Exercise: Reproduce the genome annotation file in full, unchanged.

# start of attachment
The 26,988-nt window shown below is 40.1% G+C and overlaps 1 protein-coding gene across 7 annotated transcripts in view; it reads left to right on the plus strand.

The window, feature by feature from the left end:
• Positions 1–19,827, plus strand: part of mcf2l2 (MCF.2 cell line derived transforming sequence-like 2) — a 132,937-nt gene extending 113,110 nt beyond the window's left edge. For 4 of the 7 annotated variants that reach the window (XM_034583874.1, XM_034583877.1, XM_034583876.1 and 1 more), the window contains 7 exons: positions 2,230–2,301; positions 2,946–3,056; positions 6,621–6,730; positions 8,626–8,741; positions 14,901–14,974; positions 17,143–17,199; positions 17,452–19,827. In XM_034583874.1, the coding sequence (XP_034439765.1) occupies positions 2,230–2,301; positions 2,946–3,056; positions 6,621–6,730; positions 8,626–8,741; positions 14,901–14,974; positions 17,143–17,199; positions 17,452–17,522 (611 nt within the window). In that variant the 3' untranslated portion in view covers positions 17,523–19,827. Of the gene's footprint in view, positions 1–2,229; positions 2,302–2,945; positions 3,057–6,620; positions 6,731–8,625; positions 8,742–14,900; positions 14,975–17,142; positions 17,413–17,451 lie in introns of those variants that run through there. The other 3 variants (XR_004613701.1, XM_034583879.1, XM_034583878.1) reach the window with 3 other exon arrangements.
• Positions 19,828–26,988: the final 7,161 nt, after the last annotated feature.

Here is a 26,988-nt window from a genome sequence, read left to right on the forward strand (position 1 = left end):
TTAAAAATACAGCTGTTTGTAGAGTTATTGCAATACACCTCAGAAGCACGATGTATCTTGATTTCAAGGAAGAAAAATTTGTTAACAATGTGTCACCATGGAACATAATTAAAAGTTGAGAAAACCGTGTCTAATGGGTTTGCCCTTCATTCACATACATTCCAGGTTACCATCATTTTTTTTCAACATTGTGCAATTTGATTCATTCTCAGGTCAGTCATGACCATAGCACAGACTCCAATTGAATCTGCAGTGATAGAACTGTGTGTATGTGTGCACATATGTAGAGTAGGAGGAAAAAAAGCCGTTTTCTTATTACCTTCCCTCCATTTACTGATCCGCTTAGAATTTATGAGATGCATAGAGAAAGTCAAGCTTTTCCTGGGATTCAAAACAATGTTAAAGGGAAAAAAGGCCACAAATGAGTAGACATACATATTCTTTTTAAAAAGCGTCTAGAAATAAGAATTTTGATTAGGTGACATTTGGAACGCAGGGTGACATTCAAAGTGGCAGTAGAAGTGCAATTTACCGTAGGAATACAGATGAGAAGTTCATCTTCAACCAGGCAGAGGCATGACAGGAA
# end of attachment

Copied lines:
The 26,988-nt window shown below is 40.1% G+C and overlaps 1 protein-coding gene across 7 annotated transcripts in view; it reads left to right on the plus strand.

The window, feature by feature from the left end:
• Positions 1–19,827, plus strand: part of mcf2l2 (MCF.2 cell line derived transforming sequence-like 2) — a 132,937-nt gene extending 113,110 nt beyond the window's left edge. For 4 of the 7 annotated variants that reach the window (XM_034583874.1, XM_034583877.1, XM_034583876.1 and 1 more), the window contains 7 exons: positions 2,230–2,301; positions 2,946–3,056; positions 6,621–6,730; positions 8,626–8,741; positions 14,901–14,974; positions 17,143–17,199; positions 17,452–19,827. In XM_034583874.1, the coding sequence (XP_034439765.1) occupies positions 2,230–2,301; positions 2,946–3,056; positions 6,621–6,730; positions 8,626–8,741; positions 14,901–14,974; positions 17,143–17,199; positions 17,452–17,522 (611 nt within the window). In that variant the 3' untranslated portion in view covers positions 17,523–19,827. Of the gene's footprint in view, positions 1–2,229; positions 2,302–2,945; positions 3,057–6,620; positions 6,731–8,625; positions 8,742–14,900; positions 14,975–17,142; positions 17,413–17,451 lie in introns of those variants that run through there. The other 3 variants (XR_004613701.1, XM_034583879.1, XM_034583878.1) reach the window with 3 other exon arrangements.
• Positions 19,828–26,988: the final 7,161 nt, after the last annotated feature.

Here is a 26,988-nt window from a genome sequence, read left to right on the forward strand (position 1 = left end):
TTAAAAATACAGCTGTTTGTAGAGTTATTGCAATACACCTCAGAAGCACGATGTATCTTGATTTCAAGGAAGAAAAATTTGTTAACAATGTGTCACCATGGAACATAATTAAAAGTTGAGAAAACCGTGTCTAATGGGTTTGCCCTTCATTCACATACATTCCAGGTTACCATCATTTTTTTTCAACATTGTGCAATTTGATTCATTCTCAGGTCAGTCATGACCATAGCACAGACTCCAATTGAATCTGCAGTGATAGAACTGTGTGTATGTGTGCACATATGTAGAGTAGGAGGAAAAAAAGCCGTTTTCTTATTACCTTCCCTCCATTTACTGATCCGCTTAGAATTTATGAGATGCATAGAGAAAGTCAAGCTTTTCCTGGGATTCAAAACAATGTTAAAGGGAAAAAAGGCCACAAATGAGTAGACATACATATTCTTTTTAAAAAGCGTCTAGAAATAAGAATTTTGATTAGGTGACATTTGGAACGCAGGGTGACATTCAAAGTGGCAGTAGAAGTGCAATTTACCGTAGGAATACAGATGAGAAGTTCATCTTCAACCAGGCAGAGGCATGACAGGAA